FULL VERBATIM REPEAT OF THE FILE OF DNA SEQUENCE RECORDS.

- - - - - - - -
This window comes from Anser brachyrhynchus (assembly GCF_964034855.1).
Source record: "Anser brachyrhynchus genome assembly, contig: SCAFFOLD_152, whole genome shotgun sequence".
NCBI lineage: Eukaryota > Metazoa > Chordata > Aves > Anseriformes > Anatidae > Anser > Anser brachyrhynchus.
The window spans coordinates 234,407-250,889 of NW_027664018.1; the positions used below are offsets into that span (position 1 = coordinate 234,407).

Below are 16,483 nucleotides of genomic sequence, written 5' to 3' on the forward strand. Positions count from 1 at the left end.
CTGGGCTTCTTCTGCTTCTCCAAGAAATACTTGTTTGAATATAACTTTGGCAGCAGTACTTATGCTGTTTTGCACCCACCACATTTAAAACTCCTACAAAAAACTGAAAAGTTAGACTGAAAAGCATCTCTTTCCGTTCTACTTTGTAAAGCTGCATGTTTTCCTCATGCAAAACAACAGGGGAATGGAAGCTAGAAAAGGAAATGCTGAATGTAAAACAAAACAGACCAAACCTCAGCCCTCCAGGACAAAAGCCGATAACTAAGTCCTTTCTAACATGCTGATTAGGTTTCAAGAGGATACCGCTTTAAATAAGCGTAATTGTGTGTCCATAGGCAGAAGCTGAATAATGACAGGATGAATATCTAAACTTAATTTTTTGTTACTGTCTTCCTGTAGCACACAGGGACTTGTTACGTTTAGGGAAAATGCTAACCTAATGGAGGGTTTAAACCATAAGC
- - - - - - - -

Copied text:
This window comes from Anser brachyrhynchus (assembly GCF_964034855.1).
Source record: "Anser brachyrhynchus genome assembly, contig: SCAFFOLD_152, whole genome shotgun sequence".
NCBI lineage: Eukaryota > Metazoa > Chordata > Aves > Anseriformes > Anatidae > Anser > Anser brachyrhynchus.
The window spans coordinates 234,407-250,889 of NW_027664018.1; the positions used below are offsets into that span (position 1 = coordinate 234,407).

Below are 16,483 nucleotides of genomic sequence, written 5' to 3' on the forward strand. Positions count from 1 at the left end.
CTGGGCTTCTTCTGCTTCTCCAAGAAATACTTGTTTGAATATAACTTTGGCAGCAGTACTTATGCTGTTTTGCACCCACCACATTTAAAACTCCTACAAAAAACTGAAAAGTTAGACTGAAAAGCATCTCTTTCCGTTCTACTTTGTAAAGCTGCATGTTTTCCTCATGCAAAACAACAGGGGAATGGAAGCTAGAAAAGGAAATGCTGAATGTAAAACAAAACAGACCAAACCTCAGCCCTCCAGGACAAAAGCCGATAACTAAGTCCTTTCTAACATGCTGATTAGGTTTCAAGAGGATACCGCTTTAAATAAGCGTAATTGTGTGTCCATAGGCAGAAGCTGAATAATGACAGGATGAATATCTAAACTTAATTTTTTGTTACTGTCTTCCTGTAGCACACAGGGACTTGTTACGTTTAGGGAAAATGCTAACCTAATGGAGGGTTTAAACCATAAGC